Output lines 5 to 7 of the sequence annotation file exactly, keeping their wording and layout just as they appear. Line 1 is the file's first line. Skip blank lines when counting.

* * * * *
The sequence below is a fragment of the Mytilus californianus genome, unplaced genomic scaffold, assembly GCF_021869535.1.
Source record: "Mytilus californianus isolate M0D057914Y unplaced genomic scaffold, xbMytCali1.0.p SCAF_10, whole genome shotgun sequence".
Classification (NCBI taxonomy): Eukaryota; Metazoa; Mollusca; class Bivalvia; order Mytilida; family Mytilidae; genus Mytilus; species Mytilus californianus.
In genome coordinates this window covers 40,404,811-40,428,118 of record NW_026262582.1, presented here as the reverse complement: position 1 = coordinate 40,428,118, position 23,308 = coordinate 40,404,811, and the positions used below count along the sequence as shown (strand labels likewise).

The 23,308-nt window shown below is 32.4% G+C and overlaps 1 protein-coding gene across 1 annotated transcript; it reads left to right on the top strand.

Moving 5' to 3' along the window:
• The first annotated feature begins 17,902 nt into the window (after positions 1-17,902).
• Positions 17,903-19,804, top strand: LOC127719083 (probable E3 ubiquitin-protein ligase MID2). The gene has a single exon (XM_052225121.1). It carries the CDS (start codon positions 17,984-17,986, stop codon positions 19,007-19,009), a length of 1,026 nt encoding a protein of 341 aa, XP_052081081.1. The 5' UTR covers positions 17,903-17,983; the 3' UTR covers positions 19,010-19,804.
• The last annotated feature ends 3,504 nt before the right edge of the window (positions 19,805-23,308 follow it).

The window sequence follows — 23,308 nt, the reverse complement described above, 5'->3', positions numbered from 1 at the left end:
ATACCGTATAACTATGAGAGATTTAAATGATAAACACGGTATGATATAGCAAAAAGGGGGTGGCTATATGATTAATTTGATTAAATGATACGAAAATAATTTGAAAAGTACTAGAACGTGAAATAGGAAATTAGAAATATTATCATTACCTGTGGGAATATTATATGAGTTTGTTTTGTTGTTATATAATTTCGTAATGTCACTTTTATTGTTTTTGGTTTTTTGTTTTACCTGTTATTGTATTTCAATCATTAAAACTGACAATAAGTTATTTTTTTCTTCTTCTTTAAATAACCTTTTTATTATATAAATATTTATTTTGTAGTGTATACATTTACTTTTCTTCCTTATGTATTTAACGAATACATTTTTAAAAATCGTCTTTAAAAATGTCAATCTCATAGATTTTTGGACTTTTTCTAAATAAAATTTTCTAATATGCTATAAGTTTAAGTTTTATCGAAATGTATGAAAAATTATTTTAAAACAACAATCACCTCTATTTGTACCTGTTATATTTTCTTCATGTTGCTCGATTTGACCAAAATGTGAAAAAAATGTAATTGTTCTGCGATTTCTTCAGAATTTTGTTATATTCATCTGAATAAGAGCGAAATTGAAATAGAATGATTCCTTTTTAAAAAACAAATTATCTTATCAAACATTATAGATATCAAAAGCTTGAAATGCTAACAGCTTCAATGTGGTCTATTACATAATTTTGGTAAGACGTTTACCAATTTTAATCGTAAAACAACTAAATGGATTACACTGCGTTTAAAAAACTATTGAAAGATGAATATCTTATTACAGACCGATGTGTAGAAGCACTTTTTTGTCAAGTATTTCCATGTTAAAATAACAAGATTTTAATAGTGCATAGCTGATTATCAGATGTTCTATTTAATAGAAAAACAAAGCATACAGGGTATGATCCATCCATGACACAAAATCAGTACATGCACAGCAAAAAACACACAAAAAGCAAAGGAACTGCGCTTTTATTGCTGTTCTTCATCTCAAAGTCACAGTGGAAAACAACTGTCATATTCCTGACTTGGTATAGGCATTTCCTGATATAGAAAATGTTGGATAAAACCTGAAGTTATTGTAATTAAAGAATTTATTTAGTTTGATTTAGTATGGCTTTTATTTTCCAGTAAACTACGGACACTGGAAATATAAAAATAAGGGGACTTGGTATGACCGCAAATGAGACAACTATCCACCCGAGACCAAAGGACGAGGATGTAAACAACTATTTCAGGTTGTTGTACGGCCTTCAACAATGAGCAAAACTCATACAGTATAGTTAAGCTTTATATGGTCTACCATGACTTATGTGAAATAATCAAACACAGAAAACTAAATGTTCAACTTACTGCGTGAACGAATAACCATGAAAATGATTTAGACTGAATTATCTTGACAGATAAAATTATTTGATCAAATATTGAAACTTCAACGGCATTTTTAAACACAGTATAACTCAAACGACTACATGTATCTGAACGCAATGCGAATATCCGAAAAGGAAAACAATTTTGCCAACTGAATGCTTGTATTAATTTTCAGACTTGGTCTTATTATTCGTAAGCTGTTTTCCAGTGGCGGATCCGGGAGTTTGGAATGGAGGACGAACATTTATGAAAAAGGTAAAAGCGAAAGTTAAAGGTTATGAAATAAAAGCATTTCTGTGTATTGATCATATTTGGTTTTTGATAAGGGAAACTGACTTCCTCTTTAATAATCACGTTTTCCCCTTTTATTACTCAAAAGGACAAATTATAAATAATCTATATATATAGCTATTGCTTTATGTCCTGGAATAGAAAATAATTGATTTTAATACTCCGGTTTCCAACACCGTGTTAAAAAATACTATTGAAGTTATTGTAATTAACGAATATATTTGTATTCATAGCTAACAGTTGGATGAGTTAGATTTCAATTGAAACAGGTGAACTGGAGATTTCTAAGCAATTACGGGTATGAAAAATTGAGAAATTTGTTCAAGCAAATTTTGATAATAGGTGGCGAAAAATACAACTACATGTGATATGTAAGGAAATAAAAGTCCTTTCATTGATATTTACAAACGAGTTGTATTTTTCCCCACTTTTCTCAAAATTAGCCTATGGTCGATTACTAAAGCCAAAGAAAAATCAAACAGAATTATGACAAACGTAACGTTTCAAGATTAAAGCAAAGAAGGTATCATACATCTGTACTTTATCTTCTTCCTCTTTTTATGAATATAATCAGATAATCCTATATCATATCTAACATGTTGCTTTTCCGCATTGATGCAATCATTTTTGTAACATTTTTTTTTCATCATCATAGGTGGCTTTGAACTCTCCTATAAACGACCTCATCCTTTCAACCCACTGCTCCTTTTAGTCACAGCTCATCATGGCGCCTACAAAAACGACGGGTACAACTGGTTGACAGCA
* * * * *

The 23,308-nt window shown below is 32.4% G+C and overlaps 1 protein-coding gene across 1 annotated transcript; it reads left to right on the top strand.

Moving 5' to 3' along the window:
• The first annotated feature begins 17,902 nt into the window (after positions 1-17,902).